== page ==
Review: I Was Their American Dream by Malaka Gharib

I Was Their American Dream by Malaka Gharib

I Was Their American Dream by Malaka Gharib (9780525575115)

In this vibrant graphic novel, Malaka tells the story of growing up as a child of an Egyptian father and a Filipino mother in the United States. She learned to meet both families’ expectations though sometimes they contradicted one another and how to carefully switch between the two. There are stories of breaking unwritten rules in Egypt by skateboarding in the streets as well as tales of not being fully accepted by the Filipino kids at school. Malaka considered white culture something to long after, wishing for sandwich lunches and the lifestyles she saw on TV. As she grew up, she began to figure out how to value her own unique cultural background and celebrate it.

Gharib has created a graphic memoir that shows so many elements of being from an immigrant family, being a person of color, and being of mixed race and heritage. She is open and honest about her own struggles with asking the problematic question of where someone is from, of her own code switching, and her own disdain for her heritage as a child even while she loved her family deeply. Her book is a love letter to her families while still being an honest view of the impact of whiteness on children of color.

The art in the book is full of reds and blues, the colors echoing the American flag. The colors are used cleverly to show character’s hair colors and create diverse and inclusive illustrations. The graphic novel is well paced, full of blunt commentary about race and America, and just the right zing of food and culture.

A diverse and funny look at families, race and America. Appropriate for ages 12-18.

Reviewed from library copy.

Review: Fearsome Giant, Fearless Child by Paul Fleischman

Fearsome Giant, Fearless Child by Paul Fleischman

Fearsome Giant, Fearless Child by Paul Fleischman, illustrated by Julie Paschkis (9781250151773)

This is the third book by this author and illustrator pair that looks at worldwide stories and myths focused around a single type of story. In this picture book, they look at the prevalence of underdogs and fearlessness in the face of danger from around the world. Fleischman takes elements from stories from around the world and weaves them together into a multi-stranded story that pays homage to the differences in the tales while at the same time noting their similarities. Stories are pulled from Denmark, Italy, Ethiopia, Japan, Russia, Mongolia, Indonesia, England and several other countries. Together they tell the story of a young person who stands up to power and greed, often proving his own family wrong along the way. These are stories that will make you cheer for the child and their worth.

A master storyteller, Fleischman manages to create a singular story here while never taking away the signature pieces from each of the countries. Some pages have multiple threads that appear together on the page, noting the differences. Other pages carry the story forward, offering unique elements from that country’s version of the story. Along the way, there are ogres, kings, monsters, horses, bulls, jewels and harps. Still, the entire story works as a whole as well, creating a riveting tale of ingenuity.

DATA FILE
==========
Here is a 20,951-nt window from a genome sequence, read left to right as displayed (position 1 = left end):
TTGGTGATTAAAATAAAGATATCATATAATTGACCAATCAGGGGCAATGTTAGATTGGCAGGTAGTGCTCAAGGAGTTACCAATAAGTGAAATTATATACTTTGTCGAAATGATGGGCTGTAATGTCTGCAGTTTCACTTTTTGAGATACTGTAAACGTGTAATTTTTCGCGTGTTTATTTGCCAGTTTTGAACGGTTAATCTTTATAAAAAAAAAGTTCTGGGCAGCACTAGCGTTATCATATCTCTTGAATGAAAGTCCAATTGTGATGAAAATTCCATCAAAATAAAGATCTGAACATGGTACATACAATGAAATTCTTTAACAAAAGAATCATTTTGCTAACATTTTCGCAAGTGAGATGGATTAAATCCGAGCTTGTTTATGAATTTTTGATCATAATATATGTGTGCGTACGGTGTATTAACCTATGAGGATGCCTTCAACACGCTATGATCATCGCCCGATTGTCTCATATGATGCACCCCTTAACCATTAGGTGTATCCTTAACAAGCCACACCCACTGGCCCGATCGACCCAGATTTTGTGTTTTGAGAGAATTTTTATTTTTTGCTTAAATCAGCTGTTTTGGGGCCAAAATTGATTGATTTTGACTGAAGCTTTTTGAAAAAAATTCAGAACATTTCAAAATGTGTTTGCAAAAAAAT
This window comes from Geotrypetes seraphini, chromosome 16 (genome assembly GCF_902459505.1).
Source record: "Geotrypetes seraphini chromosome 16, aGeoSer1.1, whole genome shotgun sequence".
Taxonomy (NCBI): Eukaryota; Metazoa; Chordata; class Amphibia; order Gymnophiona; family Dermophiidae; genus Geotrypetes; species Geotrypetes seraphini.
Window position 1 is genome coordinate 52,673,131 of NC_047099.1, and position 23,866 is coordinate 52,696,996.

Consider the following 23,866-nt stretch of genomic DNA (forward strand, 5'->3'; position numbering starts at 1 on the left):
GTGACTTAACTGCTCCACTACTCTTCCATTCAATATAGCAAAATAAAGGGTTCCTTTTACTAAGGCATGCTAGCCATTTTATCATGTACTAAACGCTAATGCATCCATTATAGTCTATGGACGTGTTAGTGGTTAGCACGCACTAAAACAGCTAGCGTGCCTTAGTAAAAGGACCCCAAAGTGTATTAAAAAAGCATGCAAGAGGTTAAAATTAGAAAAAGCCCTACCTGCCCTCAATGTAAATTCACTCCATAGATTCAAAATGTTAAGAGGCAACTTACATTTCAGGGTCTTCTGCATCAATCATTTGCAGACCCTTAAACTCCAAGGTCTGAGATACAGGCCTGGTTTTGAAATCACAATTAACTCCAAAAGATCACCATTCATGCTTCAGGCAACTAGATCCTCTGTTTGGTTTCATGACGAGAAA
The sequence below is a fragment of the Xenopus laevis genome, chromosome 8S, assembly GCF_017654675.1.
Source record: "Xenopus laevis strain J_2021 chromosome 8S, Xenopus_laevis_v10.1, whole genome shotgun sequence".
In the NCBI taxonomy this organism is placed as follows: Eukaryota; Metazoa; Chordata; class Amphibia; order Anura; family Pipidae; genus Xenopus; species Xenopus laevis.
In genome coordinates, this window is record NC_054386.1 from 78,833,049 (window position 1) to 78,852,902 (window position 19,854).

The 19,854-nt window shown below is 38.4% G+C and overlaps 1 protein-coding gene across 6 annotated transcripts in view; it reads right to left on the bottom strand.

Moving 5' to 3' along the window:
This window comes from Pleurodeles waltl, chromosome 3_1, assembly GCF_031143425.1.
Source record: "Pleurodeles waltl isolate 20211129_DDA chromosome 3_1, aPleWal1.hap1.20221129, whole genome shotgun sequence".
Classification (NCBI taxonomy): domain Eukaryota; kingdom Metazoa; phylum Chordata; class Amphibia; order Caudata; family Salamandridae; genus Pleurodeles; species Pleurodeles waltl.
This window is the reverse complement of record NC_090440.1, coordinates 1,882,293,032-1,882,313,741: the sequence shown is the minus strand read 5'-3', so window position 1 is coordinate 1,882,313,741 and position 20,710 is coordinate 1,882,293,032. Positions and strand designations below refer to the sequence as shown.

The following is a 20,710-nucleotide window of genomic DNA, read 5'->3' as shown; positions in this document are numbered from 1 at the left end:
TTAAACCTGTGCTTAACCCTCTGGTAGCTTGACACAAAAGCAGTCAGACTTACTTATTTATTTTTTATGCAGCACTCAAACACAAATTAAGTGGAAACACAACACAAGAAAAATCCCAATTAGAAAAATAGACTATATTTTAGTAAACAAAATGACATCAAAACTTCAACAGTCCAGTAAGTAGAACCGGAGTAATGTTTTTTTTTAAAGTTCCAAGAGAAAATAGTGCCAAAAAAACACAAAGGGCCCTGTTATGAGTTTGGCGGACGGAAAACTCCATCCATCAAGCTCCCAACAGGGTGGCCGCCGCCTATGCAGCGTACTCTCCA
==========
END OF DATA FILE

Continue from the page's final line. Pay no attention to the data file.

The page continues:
Paschkis has created enthralling illustrations that tell each thread of the story in turn. The illustrations are framed by images that represent the country the story comes from. The Chilean pages has boars and guinea pigs. The Greek page is done in the signature blue and white with fish. At times, the images flow together just as the stories do to create a unique whole that still works as separate images.

Cleverly written and designed, this is one for every library. Appropriate for ages 4-7.

Reviewed from copy provided by Henry Holt.

Review: Maisie’s Scrapbook by Samuel Narh

Maisie's Scrapbook by Samuel Narh

Maisie’s Scrapbook by Samuel Narh, illustrated by Jo Loring-Fisher (9781911373575)

Maisie is sad that she can’t play with the bull by the fence. After all, her father tells her tall tales about little girls who are heroes. As the seasons change, Maisie has characteristics that are similar to each season. She is as “relentless as spring rain.” In the summer, she sees turtles in the stars with her father and she is as bright as a summer day. Fall comes and Maisie is scared of the bull  in the field. Her parents love her in similar ways, making her food and spending time with her. She imagines that the rocking chair is a bull she can ride. In the winter, her parents play music together and Maisie is as pure as snow.

While the book follows the arc of the seasons, this picture book is less about seasons or a firm storyline and more about one little girl growing up beloved by her parents who come from different backgrounds and are of different races. The book highlights both the ways her parents are different from one another and the ways that they are the same. Love and food are very much the same while skills and languages are different. It’s a rich and personal look at a family.

The illustrations by Loring-Fisher are done in mixed media and have a feeling of collage combined with the softness of watercolors. The illustrations show the tales the Maisie’s father tells in all of the seasons, looking together into the sky to see the clouds and stars that paint the stories. From wide landscapes to intimate family scenes, this picture book invites readers to explore.

Warm, diverse and full of love, this picture book tells one little girl’s story. Appropriate for ages 2-4.

Reviewed from e-galley provided by Lantana Publishing.